Keith Law said he had one of the best swings in the 2014 draft class. John Manual of Baseball America named him the best pure hitter and best power hitter that the Braves drafted last year. SB Nation’s Matt Garrioch said that in this player, you find the rare “middle of the order impact bat.” Certainly, Braxton Davidson is an intriguing prospect. Despite being given a mid-first round grade, he slipped all the way to the 32nd overall selection of the 2014 draft. If Davidson does become the player he could be, he might go down as one of the best first rounders Frank Wren’s team selected despite being the last one.
Born June 18 in 1996, Davidson came into this world just as Jason Schmidt lost 3-2 to the Dodgers due to a pair of Mike Piazza homers. Davidson was an Asheville, NC native and would remain at home to attend T.C. Roberson High School and was committed to attend North Carolina before the Braves came calling. A pair of former T.C. Roberson players have appeared for the Braves – Cameron Maybin and Darren Holmes – but Davidson was the first player selected by the Braves out of the school since Conrad Pressley in 1972. Pressley never made it out of A-ball in his three years in the Braves system.
Davidson fell so far not because of his bat but because other teams weren’t sure if he could play outside of first base professionally. Teams generally aren’t anxious to select prep first basemen because the floor for being an elite first baseman is so high. But the Braves felt his hit and power tools were enough and rolled the dice he would retain enough foot speed to play in the outfield. After signing for $1.705M shortly after the draft, Davidson reported to the Gulf Coast League and the almost-18 year-old was ready for his first season.
He only had two hits in his first six games, but started to get it going and after a double header on August 12, Davidson was hitting .243/.400/.324 with 7 2B and a triple. He had yet to homer, but overall, the numbers were pretty good for an 18 year-old kid with no college experience. The Braves thought so much of his maturity that they promoted him to Danville to finish the year. He only had a half-dozen hits in 13 games in the Appalachian League, but also maintained a BB/K rate of 9/10 and carried a .348 OBP. Again, the power was non-existent, but the Braves confidently felt that was only a matter of time.
Davidson carried some franchise Top 10 rankings heading into the 2015 season even after the Braves retooled their minor league system. He responded by hitting just .243. It’s been a great year for him.
Wait, what? Consider these two facts:
- Davidson has walked 81 times this year in 116 games. Yes, he’s struck out 127 times, though that’s not an insane number that should scare you off. Many players succeed with a 27.4% of their PAs ending in a strikeout. On the flip-side, most who walk 17.5% of the time also succeed. Among minor leaguers, Davidson is tied for ninth in walks this season. Among players whose 2015 season is classified as their age-19 year, Braxton’s 81 walks are 23 more than the nearest competitor – Norberto Obeso of the Blue Jays. Braxton’s walk rate is 16th in the minors.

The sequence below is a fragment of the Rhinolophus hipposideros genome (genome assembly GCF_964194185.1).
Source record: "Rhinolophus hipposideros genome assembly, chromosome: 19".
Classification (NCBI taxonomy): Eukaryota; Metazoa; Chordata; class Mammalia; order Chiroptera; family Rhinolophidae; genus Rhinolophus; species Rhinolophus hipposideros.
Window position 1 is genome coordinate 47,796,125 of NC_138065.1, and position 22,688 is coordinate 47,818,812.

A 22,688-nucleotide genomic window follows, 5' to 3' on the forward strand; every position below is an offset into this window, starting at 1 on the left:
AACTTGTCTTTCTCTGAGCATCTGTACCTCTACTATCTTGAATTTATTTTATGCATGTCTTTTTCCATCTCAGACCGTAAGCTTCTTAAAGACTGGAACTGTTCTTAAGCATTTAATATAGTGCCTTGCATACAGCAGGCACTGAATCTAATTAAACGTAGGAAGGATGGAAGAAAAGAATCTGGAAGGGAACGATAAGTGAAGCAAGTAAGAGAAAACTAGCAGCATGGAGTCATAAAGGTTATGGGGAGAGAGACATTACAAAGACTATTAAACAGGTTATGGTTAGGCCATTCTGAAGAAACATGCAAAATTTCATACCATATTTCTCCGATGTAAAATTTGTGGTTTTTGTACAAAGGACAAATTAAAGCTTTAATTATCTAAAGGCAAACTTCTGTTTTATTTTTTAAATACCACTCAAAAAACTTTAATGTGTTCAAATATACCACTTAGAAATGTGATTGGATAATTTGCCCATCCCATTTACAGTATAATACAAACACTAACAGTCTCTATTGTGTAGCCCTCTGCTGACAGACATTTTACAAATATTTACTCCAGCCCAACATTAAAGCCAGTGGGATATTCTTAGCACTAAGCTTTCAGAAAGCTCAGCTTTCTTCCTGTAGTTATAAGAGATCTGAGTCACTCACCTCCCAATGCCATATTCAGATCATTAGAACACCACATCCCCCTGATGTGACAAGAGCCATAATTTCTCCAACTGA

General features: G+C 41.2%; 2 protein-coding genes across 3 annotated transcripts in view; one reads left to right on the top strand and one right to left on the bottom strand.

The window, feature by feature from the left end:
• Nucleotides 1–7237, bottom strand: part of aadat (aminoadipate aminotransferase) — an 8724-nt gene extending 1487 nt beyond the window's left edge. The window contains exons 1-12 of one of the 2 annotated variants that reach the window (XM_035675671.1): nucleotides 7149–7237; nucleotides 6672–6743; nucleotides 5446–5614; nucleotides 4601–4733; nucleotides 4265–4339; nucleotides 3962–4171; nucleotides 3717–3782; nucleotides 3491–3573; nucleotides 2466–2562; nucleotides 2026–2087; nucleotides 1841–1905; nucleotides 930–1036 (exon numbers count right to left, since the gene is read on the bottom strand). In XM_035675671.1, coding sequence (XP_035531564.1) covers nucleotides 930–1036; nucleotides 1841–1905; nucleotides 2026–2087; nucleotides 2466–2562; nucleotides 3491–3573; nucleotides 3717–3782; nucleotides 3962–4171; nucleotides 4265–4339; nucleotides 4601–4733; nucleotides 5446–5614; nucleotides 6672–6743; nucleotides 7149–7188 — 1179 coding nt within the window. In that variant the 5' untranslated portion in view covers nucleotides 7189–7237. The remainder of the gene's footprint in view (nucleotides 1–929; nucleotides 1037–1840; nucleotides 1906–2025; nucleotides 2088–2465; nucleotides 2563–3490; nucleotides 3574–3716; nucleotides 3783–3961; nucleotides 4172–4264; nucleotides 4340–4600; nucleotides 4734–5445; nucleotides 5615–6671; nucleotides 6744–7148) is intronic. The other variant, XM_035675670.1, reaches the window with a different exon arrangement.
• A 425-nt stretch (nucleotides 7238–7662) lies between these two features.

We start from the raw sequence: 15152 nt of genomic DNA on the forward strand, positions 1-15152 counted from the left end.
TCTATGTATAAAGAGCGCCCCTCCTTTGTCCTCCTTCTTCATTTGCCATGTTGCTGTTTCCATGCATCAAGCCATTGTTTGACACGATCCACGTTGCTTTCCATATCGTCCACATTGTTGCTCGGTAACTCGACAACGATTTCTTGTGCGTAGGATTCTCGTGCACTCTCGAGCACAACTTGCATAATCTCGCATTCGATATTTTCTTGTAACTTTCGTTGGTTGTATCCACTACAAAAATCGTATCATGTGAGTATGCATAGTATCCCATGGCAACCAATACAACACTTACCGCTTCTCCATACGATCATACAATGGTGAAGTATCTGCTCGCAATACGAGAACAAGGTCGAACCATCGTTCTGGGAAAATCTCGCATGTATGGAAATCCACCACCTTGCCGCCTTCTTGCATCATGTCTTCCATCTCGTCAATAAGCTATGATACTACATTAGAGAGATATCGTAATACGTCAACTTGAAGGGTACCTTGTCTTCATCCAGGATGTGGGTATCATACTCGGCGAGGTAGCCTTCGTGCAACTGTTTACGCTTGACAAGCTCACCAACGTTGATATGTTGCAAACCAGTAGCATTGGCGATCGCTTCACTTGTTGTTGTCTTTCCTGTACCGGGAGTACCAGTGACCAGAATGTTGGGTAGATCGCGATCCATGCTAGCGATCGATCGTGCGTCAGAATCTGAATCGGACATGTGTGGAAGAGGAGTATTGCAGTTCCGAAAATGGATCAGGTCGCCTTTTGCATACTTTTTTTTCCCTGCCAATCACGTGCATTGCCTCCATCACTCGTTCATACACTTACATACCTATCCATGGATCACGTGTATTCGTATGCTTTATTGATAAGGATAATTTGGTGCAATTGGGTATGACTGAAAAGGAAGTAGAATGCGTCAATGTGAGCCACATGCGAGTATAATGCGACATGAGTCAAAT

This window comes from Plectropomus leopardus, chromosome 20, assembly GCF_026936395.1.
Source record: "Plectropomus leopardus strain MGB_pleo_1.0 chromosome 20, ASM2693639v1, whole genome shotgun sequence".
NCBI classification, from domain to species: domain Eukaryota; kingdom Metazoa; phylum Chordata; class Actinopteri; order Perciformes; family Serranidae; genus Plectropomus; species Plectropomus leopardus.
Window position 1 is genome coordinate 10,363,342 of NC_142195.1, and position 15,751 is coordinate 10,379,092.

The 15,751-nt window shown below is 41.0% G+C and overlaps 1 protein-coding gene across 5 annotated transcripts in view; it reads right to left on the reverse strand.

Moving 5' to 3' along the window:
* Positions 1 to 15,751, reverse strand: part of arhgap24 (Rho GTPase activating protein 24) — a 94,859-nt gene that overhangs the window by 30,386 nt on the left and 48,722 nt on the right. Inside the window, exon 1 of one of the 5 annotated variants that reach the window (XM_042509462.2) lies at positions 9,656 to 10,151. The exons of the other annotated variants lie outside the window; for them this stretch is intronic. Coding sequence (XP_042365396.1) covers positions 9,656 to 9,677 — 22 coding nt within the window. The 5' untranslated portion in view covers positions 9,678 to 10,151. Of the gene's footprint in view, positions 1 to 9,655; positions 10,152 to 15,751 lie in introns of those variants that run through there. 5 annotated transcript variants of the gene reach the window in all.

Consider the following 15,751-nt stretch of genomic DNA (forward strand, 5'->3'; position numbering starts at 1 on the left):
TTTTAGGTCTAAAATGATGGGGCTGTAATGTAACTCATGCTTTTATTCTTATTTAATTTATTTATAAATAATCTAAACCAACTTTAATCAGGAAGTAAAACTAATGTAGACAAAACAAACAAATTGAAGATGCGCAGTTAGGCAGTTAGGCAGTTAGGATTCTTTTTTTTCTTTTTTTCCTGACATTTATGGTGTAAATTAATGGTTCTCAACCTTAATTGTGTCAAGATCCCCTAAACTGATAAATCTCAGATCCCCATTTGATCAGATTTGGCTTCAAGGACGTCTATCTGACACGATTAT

- That age of 19 is pretty important as well. He was the third youngest batter in the South Atlantic League this season who played in at least 100 games. Admittedly, that’s a little cherry-picking with the numbers because two younger players appeared in at least 98 games, including teammate Ozhaino Albies (profile), but it doesn’t make Davidson’s age any less amazing. Here’s another fancy age-related fact. Davidson has not faced one pitcher this year who is younger than he is.
- Though he’s shown a clear enough platoon split this season, he hasn’t been completely lost against lefties as his .372 OBP against them does attest to. It’s at least good enough to feel a bit excited about his chances to be more than a platoon bat.
The Braves are the polar opposite of a club like the Yankees when it comes to minor league development. The Yankees are notoriously cautious while the Braves aggressively push their prospects. The existence of three of the youngest players in the South Atlantic League (Davidson, Albies, and Ricardo Sanchez) shows just how confident the Braves are in the chances those young players become great assets. Davidson has a long road between now and getting to the majors. He needs show his power more consistently in games and buck the prevailing opinion that he’s defensively limited to first base. But there is plenty here for us, as fans, to be excited about. 19 year-olds like Davidson just don’t fall out of the sky and post a .384 OBP in low-A ball.
Here’s some first-half highlights. Forgive the awful music.